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Firms comment on FCA call for input on RDR and FAMR review


The FCA has launched a review of the Retail Distribution Review (RDR) and the Financial Advice Market Review (FAMR) reviewing their impact on the market to date, and assessing how the market may develop in the future.

The FCA writes that its focus will be on how consumers engage in the market and whether the industry delivers what consumers want and need. “We also want to assess future trends that may have an impact on the future need and availability of services to consumers”, the FCA says.

Commenting on the call for input, LEBC Group’s Director of Public Policy, Kay Ingram (pictured) said: “The key focus of the FCA review is around the success of the advice sector and the regulator in improving training and qualifications, removing conflicts of interest between advisers and consumer, better treatment of consumers, clearer communications  and transparency around the cost of advice.  It is encouraging that the FCA has acknowledged the progress made since RDR in these areas.

“The FAMR also looked at the structure and cost of funding which the Financial Ombudsman Service set up to help consumers pursue complaints, and furthermore the Financial Services Compensation Scheme, which provides redress to those customers of firms which fail.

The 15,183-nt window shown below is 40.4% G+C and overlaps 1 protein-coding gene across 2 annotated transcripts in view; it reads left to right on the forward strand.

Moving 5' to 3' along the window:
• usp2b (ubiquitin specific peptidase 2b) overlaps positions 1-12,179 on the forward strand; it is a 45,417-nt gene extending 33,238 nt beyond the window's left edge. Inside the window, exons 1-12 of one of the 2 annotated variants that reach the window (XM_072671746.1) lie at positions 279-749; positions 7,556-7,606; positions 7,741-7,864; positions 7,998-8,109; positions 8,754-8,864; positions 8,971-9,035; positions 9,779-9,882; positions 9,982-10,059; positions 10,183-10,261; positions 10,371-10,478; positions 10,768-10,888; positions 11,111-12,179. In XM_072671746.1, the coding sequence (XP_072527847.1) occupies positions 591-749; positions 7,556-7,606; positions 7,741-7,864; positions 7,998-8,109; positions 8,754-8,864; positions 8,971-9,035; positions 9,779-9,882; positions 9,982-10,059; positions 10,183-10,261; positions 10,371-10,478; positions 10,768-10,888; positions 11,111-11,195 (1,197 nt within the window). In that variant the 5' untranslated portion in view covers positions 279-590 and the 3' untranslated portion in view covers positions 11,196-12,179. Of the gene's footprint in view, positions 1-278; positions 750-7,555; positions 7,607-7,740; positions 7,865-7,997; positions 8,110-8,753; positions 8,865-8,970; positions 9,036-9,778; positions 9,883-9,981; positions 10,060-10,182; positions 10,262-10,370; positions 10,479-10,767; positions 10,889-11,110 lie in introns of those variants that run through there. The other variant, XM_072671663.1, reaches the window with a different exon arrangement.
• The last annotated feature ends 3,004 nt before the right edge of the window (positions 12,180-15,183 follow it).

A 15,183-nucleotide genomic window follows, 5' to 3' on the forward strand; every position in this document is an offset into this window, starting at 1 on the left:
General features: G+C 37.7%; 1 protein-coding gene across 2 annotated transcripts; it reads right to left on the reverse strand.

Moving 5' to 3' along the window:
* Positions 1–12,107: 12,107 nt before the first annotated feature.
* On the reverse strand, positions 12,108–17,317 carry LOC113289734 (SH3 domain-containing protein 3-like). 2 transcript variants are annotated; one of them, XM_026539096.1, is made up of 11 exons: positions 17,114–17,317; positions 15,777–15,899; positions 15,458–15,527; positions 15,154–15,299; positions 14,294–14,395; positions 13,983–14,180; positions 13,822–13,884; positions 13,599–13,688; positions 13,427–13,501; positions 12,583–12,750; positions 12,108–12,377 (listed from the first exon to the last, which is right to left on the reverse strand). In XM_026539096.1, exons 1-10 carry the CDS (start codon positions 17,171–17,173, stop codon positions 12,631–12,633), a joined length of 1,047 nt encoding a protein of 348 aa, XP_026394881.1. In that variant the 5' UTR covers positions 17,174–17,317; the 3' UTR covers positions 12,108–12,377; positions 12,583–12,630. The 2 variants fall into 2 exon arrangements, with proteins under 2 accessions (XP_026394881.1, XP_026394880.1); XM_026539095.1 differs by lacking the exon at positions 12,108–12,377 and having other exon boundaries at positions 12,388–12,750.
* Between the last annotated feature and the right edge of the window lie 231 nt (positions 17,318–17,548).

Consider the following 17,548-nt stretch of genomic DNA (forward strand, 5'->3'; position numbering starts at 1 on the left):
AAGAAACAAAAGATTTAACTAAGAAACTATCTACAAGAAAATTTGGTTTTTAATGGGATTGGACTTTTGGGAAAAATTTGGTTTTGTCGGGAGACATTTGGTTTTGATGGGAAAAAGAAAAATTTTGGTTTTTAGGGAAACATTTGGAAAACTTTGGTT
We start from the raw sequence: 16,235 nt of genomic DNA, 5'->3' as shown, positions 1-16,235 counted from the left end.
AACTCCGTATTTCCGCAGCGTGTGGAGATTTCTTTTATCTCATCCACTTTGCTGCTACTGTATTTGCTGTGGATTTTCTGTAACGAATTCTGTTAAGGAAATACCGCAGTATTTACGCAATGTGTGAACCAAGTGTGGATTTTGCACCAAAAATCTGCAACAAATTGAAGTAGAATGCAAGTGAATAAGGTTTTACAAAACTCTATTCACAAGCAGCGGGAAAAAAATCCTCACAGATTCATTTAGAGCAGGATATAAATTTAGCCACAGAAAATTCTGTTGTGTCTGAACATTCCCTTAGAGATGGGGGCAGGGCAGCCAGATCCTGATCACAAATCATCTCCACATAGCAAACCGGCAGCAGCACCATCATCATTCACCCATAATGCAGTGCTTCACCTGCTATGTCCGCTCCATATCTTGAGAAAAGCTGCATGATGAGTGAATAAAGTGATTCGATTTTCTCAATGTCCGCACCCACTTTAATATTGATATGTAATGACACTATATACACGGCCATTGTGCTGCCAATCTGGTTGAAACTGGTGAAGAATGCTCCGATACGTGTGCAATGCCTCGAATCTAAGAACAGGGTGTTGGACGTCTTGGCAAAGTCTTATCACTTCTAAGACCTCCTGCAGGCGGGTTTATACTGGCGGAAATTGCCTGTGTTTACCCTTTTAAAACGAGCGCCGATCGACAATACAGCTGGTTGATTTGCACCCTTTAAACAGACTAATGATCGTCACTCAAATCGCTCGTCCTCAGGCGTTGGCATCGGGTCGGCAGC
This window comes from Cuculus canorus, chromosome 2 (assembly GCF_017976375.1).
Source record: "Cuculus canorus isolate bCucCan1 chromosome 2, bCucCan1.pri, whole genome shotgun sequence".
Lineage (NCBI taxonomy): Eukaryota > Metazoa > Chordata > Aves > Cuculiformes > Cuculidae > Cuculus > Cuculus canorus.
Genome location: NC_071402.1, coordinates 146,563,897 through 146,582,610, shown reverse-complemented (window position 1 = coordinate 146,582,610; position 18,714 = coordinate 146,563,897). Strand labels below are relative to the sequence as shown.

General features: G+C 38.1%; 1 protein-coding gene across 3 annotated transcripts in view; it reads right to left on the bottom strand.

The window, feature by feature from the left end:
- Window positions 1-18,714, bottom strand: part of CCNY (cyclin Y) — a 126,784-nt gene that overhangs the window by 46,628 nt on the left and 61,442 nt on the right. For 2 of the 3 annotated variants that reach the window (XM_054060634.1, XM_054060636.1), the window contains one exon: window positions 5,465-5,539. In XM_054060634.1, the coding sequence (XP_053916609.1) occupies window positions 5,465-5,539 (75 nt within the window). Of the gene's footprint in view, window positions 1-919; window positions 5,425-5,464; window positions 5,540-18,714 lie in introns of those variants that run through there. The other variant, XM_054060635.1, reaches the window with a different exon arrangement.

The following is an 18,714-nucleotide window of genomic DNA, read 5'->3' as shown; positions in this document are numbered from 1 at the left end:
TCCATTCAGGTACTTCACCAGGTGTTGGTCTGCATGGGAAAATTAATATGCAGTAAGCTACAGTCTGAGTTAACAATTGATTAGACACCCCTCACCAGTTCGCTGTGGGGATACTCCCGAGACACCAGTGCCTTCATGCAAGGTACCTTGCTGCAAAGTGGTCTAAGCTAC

“We believe there is more work to be done in this area to ensure that the availability of the FSCS safety net is not abused by firms which set out to recklessly pursue short-term profits, but then fold and leave their liabilities with compliant firms.  Picking up the bill for the reckless or fraudulent behaviour of others is a tax on advice and increases the cost to consumers; this aspect of cost of advice needs to be addressed too.”

Additional comment came from Tom McPhail, head of policy at Hargreaves Lansdown, who said: “Most of the time most people just want a bit of help and guidance. There’s plenty of evidence that access to the right guidance and reassurance can transform people’s confidence, their engagement and their attitudes to investing; ultimately it can make a significant positive impact on their financial futures.

“The availability and the certainty around the quality of guidance hasn’t been adequately addressed yet. Too often firms are still wary of crossing the boundary into inadvertently giving advice and as a result they stop short of giving the guidance their customers seek. The review announced today looks well placed to gather evidence on how to build on the success of existing reforms, and extend consumer access to advice and guidance while maintaining high levels of consumer protection.

“The nature of financial advice is also changing, with a trend away from the old model of a recurring relationship with regular fees, towards a more transactional approach, where people buy advice to address specific issues, as and when they need to.”


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